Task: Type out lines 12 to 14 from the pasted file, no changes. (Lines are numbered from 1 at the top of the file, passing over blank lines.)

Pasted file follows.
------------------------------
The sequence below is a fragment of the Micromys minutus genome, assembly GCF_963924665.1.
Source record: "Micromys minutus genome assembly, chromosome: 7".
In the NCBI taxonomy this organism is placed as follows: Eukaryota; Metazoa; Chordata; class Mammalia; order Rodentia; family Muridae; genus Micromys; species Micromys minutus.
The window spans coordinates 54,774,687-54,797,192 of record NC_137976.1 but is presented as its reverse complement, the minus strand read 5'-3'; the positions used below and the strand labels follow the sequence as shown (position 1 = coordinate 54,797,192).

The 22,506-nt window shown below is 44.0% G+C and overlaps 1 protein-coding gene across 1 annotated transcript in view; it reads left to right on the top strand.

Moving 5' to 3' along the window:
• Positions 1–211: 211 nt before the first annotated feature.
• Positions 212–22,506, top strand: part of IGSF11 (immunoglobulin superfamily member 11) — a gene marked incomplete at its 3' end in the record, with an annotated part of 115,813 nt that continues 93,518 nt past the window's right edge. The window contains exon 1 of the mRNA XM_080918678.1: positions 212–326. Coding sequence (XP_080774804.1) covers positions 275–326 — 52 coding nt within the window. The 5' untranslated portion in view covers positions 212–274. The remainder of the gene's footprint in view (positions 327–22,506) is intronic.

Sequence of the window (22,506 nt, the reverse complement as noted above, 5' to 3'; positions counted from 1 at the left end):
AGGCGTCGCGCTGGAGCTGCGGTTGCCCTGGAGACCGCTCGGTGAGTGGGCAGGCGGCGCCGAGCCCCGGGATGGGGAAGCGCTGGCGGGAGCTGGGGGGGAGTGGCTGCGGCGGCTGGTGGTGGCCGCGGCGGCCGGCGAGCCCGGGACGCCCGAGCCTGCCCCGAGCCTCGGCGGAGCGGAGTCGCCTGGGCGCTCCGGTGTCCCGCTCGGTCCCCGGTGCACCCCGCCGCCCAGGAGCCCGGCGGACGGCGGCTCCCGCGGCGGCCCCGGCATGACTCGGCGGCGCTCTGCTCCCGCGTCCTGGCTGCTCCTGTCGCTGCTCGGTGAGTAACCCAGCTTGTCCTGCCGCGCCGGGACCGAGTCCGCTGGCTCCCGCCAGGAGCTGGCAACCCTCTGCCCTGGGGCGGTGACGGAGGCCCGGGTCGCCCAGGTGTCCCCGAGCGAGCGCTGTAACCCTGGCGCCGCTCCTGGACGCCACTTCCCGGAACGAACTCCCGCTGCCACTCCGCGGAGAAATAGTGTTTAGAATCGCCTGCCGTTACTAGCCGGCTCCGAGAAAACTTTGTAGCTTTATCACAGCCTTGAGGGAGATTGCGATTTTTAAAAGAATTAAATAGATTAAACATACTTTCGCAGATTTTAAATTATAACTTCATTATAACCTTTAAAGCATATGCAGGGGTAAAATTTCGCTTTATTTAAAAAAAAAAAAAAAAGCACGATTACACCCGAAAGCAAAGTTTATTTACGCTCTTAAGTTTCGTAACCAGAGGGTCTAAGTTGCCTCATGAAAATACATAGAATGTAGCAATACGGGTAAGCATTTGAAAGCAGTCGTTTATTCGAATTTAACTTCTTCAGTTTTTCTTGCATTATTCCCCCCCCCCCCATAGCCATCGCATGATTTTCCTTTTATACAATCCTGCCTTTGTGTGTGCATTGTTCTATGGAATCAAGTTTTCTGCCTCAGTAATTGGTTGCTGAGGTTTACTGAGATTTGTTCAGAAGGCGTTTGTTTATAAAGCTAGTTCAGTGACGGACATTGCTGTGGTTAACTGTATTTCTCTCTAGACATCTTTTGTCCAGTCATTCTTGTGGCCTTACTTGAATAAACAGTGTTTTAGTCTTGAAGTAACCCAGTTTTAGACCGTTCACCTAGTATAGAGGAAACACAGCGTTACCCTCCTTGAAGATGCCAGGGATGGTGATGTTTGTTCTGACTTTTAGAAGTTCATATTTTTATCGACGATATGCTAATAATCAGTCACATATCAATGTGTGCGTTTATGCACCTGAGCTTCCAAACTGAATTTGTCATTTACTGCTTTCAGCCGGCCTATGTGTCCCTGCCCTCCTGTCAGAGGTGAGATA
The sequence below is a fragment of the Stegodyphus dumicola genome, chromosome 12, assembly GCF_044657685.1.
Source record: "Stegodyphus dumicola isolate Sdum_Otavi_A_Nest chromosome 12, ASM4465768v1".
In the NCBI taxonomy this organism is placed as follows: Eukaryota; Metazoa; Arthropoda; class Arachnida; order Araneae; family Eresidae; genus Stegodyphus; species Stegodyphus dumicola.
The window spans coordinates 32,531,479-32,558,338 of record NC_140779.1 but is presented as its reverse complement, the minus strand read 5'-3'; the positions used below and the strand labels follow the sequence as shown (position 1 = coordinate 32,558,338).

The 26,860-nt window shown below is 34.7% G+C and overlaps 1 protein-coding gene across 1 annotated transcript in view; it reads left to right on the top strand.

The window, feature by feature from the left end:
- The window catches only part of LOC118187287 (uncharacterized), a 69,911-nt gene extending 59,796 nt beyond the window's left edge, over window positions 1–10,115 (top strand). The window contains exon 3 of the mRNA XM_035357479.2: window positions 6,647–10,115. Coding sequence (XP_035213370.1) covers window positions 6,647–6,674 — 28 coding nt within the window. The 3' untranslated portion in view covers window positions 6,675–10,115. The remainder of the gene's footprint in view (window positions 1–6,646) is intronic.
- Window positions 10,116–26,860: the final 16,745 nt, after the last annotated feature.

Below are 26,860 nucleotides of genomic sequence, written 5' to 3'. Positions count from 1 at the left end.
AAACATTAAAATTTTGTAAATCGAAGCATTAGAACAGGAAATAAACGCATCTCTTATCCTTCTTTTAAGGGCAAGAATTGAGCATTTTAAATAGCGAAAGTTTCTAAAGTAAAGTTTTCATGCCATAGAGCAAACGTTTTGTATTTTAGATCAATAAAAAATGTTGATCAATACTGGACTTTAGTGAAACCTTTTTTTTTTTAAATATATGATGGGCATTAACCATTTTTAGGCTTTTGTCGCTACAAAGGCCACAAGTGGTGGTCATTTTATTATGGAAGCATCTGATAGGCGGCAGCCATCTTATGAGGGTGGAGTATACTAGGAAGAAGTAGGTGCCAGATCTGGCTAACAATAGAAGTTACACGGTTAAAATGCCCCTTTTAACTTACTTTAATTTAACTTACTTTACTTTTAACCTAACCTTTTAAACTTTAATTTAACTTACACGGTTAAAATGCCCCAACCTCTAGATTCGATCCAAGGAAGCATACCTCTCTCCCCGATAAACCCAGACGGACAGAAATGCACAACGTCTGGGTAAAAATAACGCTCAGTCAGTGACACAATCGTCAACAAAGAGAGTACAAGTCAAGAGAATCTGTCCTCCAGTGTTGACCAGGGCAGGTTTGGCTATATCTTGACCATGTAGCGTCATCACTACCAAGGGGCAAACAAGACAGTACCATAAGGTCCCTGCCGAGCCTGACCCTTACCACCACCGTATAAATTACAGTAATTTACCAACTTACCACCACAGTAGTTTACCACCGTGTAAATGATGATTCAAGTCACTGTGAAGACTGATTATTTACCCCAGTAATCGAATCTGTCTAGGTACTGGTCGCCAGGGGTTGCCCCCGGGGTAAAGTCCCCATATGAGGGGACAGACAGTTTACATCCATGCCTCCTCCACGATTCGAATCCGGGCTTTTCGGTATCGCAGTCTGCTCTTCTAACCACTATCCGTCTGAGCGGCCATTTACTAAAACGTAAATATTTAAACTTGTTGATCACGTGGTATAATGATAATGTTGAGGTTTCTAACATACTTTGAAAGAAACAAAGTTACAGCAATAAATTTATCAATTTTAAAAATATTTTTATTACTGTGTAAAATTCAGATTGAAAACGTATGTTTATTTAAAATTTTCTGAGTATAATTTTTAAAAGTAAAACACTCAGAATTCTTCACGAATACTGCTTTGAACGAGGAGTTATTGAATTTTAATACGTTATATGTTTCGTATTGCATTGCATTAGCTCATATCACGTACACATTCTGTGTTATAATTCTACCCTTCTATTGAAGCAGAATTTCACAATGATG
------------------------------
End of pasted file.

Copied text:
Source record: "Stegodyphus dumicola isolate Sdum_Otavi_A_Nest chromosome 12, ASM4465768v1".
In the NCBI taxonomy this organism is placed as follows: Eukaryota; Metazoa; Arthropoda; class Arachnida; order Araneae; family Eresidae; genus Stegodyphus; species Stegodyphus dumicola.
The window spans coordinates 32,531,479-32,558,338 of record NC_140779.1 but is presented as its reverse complement, the minus strand read 5'-3'; the positions used below and the strand labels follow the sequence as shown (position 1 = coordinate 32,558,338).